This is definitely a good one to get a slim fit – you can always take in those back panels a little if you need to. Do test out the sleeves before cutting though as I took so much fabric out of my template! The pattern goes all the way down to chest 34″ (which is the size I make) so you should be able to get a good fit. There’s nothing *too* complicated going on with the pattern (apart from the collar/collar stand for me – grrrr) so go on, be brave 😀

  2. March 20, 2017 / 7:34 am

    It looks beautiful. The fabric is so fab. The idea of the back panels is great. It looks so much better then darts. I recently started making dress shirts for my husband from another pattern. I’m definitely purchasing this one and make one.

    • Sarah
      March 20, 2017 / 1:58 pm

      I would definitely recommend the pattern! Can’t wait to see what you make from it 🙂

  3. July 5, 2017 / 8:49 am

    It looks beautiful. It’s just so hilarious to see what people turn vogue patterns into! It does take some imagination, but the end result is always great if you use the right fabric. And, I would add in your case, if you have the right hair color 😀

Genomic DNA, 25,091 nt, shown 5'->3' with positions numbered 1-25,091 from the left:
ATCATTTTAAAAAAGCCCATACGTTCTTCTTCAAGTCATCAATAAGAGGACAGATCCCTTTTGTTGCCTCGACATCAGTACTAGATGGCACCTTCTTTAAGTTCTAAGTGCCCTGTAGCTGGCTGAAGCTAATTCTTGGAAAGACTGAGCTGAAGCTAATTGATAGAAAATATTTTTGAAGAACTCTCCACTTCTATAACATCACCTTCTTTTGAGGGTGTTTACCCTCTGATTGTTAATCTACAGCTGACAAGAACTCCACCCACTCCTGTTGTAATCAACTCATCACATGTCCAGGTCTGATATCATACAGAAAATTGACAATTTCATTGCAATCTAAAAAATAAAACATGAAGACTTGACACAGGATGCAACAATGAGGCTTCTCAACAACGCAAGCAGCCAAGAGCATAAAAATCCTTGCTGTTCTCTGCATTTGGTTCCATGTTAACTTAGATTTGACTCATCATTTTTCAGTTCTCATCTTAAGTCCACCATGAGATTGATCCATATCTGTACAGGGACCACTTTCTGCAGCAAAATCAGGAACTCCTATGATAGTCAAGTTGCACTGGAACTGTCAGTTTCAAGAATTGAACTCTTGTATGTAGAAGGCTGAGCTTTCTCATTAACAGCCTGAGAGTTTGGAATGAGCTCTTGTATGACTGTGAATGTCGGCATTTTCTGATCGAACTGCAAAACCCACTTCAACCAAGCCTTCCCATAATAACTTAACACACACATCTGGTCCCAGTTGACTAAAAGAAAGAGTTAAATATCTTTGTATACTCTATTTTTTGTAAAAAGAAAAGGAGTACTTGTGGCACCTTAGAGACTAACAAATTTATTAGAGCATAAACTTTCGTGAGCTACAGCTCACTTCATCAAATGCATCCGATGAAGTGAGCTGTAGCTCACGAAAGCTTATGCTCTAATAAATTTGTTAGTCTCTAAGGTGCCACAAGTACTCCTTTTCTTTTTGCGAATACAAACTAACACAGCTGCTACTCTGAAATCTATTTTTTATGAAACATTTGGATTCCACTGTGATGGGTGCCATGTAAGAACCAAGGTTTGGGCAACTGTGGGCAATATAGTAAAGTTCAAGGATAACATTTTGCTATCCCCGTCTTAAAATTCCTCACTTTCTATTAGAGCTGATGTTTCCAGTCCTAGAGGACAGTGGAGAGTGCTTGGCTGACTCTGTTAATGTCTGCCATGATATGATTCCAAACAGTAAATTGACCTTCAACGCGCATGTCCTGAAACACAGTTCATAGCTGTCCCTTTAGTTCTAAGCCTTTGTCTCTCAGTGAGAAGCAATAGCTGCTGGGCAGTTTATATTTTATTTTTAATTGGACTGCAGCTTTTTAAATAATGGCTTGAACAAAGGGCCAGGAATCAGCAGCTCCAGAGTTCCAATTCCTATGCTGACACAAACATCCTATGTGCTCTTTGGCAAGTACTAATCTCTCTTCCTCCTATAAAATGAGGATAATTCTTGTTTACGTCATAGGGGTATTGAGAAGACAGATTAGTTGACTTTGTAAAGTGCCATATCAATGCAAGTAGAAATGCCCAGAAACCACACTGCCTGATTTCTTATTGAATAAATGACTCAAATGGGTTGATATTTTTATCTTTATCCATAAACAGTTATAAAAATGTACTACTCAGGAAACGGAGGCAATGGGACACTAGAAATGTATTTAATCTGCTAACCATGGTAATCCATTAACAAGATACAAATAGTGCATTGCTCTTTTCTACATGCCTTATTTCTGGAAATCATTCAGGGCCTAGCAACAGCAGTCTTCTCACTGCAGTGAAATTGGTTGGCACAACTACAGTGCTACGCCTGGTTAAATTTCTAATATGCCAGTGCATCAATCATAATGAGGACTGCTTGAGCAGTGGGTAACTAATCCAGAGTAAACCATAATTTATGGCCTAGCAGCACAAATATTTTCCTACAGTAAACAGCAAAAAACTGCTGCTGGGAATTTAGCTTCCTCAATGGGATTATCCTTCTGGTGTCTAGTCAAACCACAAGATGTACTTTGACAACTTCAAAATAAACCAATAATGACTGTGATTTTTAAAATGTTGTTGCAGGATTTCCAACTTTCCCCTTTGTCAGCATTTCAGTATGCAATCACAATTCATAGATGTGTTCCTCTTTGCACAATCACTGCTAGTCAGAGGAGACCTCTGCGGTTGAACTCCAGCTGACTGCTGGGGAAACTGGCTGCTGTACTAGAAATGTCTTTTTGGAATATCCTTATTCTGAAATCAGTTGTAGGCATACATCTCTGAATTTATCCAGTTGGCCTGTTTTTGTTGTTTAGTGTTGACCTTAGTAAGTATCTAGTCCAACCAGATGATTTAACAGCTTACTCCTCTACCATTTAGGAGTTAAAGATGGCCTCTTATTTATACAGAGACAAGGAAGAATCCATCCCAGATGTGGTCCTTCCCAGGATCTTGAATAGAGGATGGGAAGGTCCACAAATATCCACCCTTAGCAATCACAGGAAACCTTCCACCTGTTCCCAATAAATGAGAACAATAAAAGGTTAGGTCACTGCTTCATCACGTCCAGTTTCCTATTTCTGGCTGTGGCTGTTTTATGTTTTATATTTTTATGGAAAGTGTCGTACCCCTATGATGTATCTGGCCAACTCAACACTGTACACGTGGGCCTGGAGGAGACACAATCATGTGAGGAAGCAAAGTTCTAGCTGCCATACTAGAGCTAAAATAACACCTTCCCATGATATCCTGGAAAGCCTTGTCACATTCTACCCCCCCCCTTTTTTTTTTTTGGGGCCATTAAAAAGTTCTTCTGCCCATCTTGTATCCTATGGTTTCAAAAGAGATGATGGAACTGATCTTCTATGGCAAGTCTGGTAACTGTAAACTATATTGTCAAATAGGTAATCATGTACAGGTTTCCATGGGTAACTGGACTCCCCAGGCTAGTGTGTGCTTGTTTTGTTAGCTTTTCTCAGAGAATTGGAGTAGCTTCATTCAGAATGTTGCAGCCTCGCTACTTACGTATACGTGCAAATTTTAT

My boyfriend always complains I do things for girls or babies and never for him. This could actually be a good project… even though I am not so confident still. If I find a busy fabric like yours, I guess if I make wiggly stitches they won’t be so visible! 😀
    Thanks for sharing 🙂

    • Sarah
      July 5, 2017 / 9:59 pm

      Hi Anna! It’s crazy isn’t it, how different finished garments can look from the pattern envelope 🙂 This shirt pattern I actually think is brilliant, and it’s pretty easy to do – it was the first shirt pattern I ever tried and I won’t be changing any time soon. It’s a great fit. Give it a try! And yes, if you use a really busy fabric it can hide all manner of things!! 😀 Glad you enjoyed the post 🙂